Twitter Inc. said it may become profitable for the first time next quarter after slashing expenses over the past year and ramping up deals to sell its data to other companies, which could help to break its reliance on advertising for revenue, Reuters reports.
Shares of Twitter soared more than 18 percent to US$20.31 in afternoon trading on Thursday. The company also said user growth resumed in the third quarter after stalling in the prior three months.
Twitter has never had a profitable quarter based on generally accepted accounting principles (GAAP), but said it “will likely be GAAP profitable” in the fourth quarter if it hits the high end of its estimates.
The social media company has struggled to convert its appeal among celebrities and public figures such as US President Donald Trump to attract users and advertisers amid fierce competition from Facebook Inc. and Snap Inc.’s Snapchat. It has worked in recent months to sign live-streaming deals and make other changes to improve user experience.
Revenue from data licensing and other sources in the third quarter was US$87 million, Twitter said, up 22 percent from a year earlier. That helped cushion an 8 percent decrease in advertising revenue.
Twitter said it signed a “significant number” of enterprise deals in the third quarter, which would help stabilize its revenue flow. It did not name the companies it had inked deals with.
Twitter reported quarterly revenue of US$590 million, down 4 percent from a year earlier, attributing much of the decrease to a previously announced decision to wind down its TellApart advertising product.
Analysts on average had expected revenue of US$587 million, according to Thomson Reuters I/B/E/S.
San Francisco-based Twitter also disclosed that it had discovered an error in how it had measured its user base since 2014 and revised its estimates downward, but said the difference amounted to less than 1 percent.
The company reported 330 million monthly active users in the quarter ended on Sept. 30, up 4 million from a quarter earlier, helped by email and push notifications.
In the United States, where growth had stalled earlier this year, the number of users rose to 69 million from 68 million.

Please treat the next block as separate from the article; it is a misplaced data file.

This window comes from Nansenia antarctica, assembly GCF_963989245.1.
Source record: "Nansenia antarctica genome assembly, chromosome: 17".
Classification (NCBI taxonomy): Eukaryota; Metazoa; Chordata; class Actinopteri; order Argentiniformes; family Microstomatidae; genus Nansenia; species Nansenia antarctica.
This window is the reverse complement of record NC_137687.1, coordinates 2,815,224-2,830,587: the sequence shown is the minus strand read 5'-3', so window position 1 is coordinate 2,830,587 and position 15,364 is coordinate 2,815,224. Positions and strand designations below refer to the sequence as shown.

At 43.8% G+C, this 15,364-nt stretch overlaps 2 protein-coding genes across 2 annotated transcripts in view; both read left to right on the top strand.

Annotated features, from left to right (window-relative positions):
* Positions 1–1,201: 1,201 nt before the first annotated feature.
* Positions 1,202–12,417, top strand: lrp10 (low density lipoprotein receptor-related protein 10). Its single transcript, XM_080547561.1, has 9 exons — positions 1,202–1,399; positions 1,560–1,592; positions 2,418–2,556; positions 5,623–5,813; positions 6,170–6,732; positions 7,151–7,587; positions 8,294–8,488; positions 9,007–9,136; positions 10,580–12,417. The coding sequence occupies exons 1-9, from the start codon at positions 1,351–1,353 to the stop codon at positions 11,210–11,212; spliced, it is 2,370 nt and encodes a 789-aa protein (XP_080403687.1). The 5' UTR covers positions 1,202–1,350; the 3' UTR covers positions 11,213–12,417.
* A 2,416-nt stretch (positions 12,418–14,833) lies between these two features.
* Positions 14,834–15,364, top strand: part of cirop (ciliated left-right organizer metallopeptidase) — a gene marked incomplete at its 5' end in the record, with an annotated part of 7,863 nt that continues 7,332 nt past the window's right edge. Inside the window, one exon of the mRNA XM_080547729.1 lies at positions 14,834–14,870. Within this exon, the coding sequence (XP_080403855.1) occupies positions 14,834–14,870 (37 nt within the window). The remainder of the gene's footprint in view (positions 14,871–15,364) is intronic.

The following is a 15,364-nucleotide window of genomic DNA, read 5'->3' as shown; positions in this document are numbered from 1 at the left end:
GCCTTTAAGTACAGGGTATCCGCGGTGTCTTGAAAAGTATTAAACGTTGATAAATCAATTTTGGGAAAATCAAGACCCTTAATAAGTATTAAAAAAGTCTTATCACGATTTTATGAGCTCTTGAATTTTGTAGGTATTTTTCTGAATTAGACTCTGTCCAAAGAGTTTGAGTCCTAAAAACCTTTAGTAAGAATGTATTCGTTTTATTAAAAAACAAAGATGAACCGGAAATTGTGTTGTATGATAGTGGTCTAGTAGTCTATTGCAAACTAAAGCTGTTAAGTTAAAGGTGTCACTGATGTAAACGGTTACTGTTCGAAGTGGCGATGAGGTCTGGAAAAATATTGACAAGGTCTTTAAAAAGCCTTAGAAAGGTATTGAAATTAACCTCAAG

Analysts on average expected 330.4 million monthly active users worldwide and 69 million in the US, according to financial data and analytics firm FactSet.
Twitter said that in past estimates it had wrongly counted people who logged into applications associated with the company’s Fabric software platform, which Twitter sold this year to Alphabet Inc.’s Google.
Unlike Facebook, Twitter does not disclose daily active users, but says that number is less than half the monthly figure.
The decline in quarterly revenue was the third since Twitter’s debut as a public company in 2013 and raised concerns about growth among some analysts.
“Yes, they grew 4 million MAU sequentially, which is good enough for the stock to stay at current levels, but revenue growth remains a problem,” said Michael Pachter, managing director, equity research at Wedbush Securities.
“It’s great that they are controlling expenses and generating EBITDA growth, but investors want to see faster MAU growth and some revenue growth,” Pachter said.
Twitter chief executive Jack Dorsey said on a conference call that the company was trying out ways to attract and engage more users.
“We’re playing a lot with better matching people with their interests and with topics they care about. This is an area of experimentation,” he said.
Also on Thursday, Twitter said it banned advertisements from accounts owned by Russian media outlets Russia Today and Sputnik, citing allegations by US intelligence agencies that the outlets tried to interfere with the 2016 US election.
The company has been under scrutiny from US lawmakers as part of a broad investigation into Russian influence in the 2016 election.
Twitter’s net loss narrowed to US$21 million, or 3 cents per share, from US$103 million, or 15 cents per share, a year earlier. Excluding items, the company earned 10 cents per share.
Analysts expected a profit of 6 cents per share, according to Thomson Reuters I/B/E/S.
Twitter cut expenses by 16 percent from a year earlier. Stock-based compensation declined 36 percent, but Twitter said the cuts were broad-based, covering sales and marketing and research and development.
Expenses would selectively increase moving forward, the company said.
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